Many have contributed towards this: employers and employees, forward-looking companies and responsible trade unions. I've no problem admitting that I learned a thing or two when dealing with Volkswagen and IG Metall and had second thoughts about some things; even the Federal President is allowed to be self-critical. I'm grateful to the dedicated employees who've shown a considerable sense of responsibility and great courage by tackling this crisis together with us, in a spirit of collaboration rather than confrontation. This is the foundation of our social market economy, of which we can be proud. For it's not just about profit but about responsibility, about ethics and morality, responsibility for one's own employees, their families, the products and their production processes, and for the city in which one works, the region in which one manufactures, and the country in which the company is based, namely here in Germany. This all-encompassing responsibility is what we associate with the social market economy. This distinguishes us from a dog-eat-dog society, from predatory capitalism and other forms of society, none of which we want to see here in Germany.

We now have to ensure that crises of this nature and magnitude don't happen again. That's why it's important to hold those responsible for the bank crisis accountable and to finally give the financial markets good rules. That can and will only succeed through European and international cooperation. That makes the task extremely complex. That's why I want to say: no-one envies you. But who should tackle this task if not the German Bundestag with the Federal Government and the help of the Bundesrat?

United Germany is more networked with its neighbours in Europe and other parts of the world than ever before in its history. Our business community is active on a global scale, our citizens have social and cultural contacts around the world, while many people from other countries come to us, either for a short period or on a permanent basis. I firmly believe that globalization offers Germany great opportunities. 82 million people in the heart of Europe and respected around the world - that's a good basis for ensuring that our economy benefits from the European internal market, from the euro, from international markets and from trade. Our citizens travel around the world, and we like having guests from the around the world.

At the same time, we are faced with gigantic global problems which Germany won't be able to resolve on its own, such as climate change, the economic and financial crisis, migration, threats to our security from terrorism and organized crime and other issues, and we have to be prepared for constant change in the international sphere.

The population is rising in many parts of the world, while it is falling in Europe and especially in Germany. We have to discuss more intensively what we can do to reverse this trend. Emerging economies such as Brazil, China and India are growing at a dynamic pace. Many countries are developing a democratic system, the rule of law and raising their population's standard of living. However, in many parts of the world there is poverty, underdevelopment, fragile states, a lack of resources, natural disasters and crises.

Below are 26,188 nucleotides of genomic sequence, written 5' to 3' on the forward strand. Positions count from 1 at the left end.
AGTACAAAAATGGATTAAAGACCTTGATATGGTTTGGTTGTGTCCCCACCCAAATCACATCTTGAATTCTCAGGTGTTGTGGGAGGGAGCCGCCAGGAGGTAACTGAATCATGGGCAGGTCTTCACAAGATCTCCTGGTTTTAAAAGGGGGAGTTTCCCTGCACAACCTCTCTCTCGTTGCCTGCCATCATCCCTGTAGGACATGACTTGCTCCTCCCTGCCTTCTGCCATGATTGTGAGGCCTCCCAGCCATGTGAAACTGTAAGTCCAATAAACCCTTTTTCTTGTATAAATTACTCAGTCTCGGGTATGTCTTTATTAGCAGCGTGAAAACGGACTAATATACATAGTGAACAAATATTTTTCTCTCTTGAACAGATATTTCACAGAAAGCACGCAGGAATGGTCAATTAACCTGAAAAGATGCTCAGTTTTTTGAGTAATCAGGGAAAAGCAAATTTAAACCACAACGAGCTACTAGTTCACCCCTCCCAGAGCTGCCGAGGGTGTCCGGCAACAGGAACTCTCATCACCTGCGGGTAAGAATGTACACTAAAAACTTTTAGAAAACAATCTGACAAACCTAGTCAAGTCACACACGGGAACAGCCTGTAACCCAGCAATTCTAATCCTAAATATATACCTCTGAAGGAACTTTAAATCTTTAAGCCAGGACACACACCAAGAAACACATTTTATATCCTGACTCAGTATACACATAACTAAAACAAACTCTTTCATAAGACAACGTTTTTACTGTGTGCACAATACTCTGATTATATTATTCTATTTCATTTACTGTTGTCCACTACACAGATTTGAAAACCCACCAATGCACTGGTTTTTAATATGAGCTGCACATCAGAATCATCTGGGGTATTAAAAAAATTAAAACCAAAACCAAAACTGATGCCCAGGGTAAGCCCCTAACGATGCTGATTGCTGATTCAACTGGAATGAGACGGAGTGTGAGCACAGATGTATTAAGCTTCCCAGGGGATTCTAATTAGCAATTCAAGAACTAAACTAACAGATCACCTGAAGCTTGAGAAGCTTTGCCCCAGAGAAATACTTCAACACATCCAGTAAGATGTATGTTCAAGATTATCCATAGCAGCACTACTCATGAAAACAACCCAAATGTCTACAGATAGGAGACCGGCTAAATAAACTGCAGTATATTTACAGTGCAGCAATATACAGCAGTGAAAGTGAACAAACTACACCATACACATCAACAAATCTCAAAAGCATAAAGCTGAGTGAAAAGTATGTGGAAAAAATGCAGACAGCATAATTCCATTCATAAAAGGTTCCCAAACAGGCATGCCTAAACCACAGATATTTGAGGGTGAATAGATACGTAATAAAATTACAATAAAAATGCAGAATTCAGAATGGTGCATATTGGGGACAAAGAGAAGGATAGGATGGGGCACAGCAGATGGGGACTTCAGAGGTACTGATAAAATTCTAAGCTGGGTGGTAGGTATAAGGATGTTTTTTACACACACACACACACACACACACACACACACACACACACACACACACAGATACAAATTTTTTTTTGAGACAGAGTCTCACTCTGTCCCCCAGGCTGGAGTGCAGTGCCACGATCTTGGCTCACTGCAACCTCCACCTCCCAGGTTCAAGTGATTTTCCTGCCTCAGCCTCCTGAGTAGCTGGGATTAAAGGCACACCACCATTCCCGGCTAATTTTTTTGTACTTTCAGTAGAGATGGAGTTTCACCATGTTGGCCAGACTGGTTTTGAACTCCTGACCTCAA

We need a solid base from which to shape the globalizations process. In my view that can only be the European Union. It is a unique peace, values and prosperity project which impressively demonstrates that the peoples of our continent have learned their lessons from the centuries of war and destruction. Here in the Reichstag, in our capital, we must never forget the lessons Europe had to learn and what consequences it drew from this. It is a great peace, values and prosperity project. Germany should continue to participate in this European project as a fair partner and supporter.

Even though the current financial and debt crisis has revealed a great need for adjustment, there's no doubt that with the Lisbon Treaty we have achieved a degree of political and economic integration which will allow us Europeans to act together with vigour to tackle the challenges of the 21st century. We Germans are willing to enter into cooperation with all other parts of the world on a basis of mutual understanding and trust. To this end, we have to get to know and understand other cultures. Here, too, we have to approach others and intensify our exchange.

We have to further internationalize our country. We can start here in Germany, in our colourful Republic of Germany. Although our diversity is sometimes trying, it is ultimately a source of strength and ideas, and a way of seeing the world through other eyes and getting to know it from different angles.

We should be curious and enter into dialogue. I want to contribute to this in particular in the coming years. If many can get enthusiastic about this vision, then we will rediscover our country and its potential. I'm convinced that then we'll experience often in the future this powerful sense of joy and amazement when we look at what you, at what we together, have achieved - just as we did fifteen years ago when we saw the Reichstag wrapped up.